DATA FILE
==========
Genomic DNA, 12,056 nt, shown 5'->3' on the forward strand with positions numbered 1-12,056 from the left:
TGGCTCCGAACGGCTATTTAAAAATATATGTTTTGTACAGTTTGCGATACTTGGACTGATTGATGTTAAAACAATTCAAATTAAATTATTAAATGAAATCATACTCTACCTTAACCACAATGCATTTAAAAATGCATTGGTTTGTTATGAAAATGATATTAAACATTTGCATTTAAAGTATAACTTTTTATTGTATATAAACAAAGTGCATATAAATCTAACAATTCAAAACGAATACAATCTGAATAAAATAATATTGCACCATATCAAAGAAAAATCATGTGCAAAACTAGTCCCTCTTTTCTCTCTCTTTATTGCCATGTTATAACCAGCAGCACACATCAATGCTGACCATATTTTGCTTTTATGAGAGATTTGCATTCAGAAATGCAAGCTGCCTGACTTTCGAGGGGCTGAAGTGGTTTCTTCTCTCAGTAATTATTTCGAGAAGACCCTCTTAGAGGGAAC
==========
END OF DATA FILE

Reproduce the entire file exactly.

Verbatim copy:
Genomic DNA, 12,056 nt, shown 5'->3' on the forward strand with positions numbered 1-12,056 from the left:
TGGCTCCGAACGGCTATTTAAAAATATATGTTTTGTACAGTTTGCGATACTTGGACTGATTGATGTTAAAACAATTCAAATTAAATTATTAAATGAAATCATACTCTACCTTAACCACAATGCATTTAAAAATGCATTGGTTTGTTATGAAAATGATATTAAACATTTGCATTTAAAGTATAACTTTTTATTGTATATAAACAAAGTGCATATAAATCTAACAATTCAAAACGAATACAATCTGAATAAAATAATATTGCACCATATCAAAGAAAAATCATGTGCAAAACTAGTCCCTCTTTTCTCTCTCTTTATTGCCATGTTATAACCAGCAGCACACATCAATGCTGACCATATTTTGCTTTTATGAGAGATTTGCATTCAGAAATGCAAGCTGCCTGACTTTCGAGGGGCTGAAGTGGTTTCTTCTCTCAGTAATTATTTCGAGAAGACCCTCTTAGAGGGAAC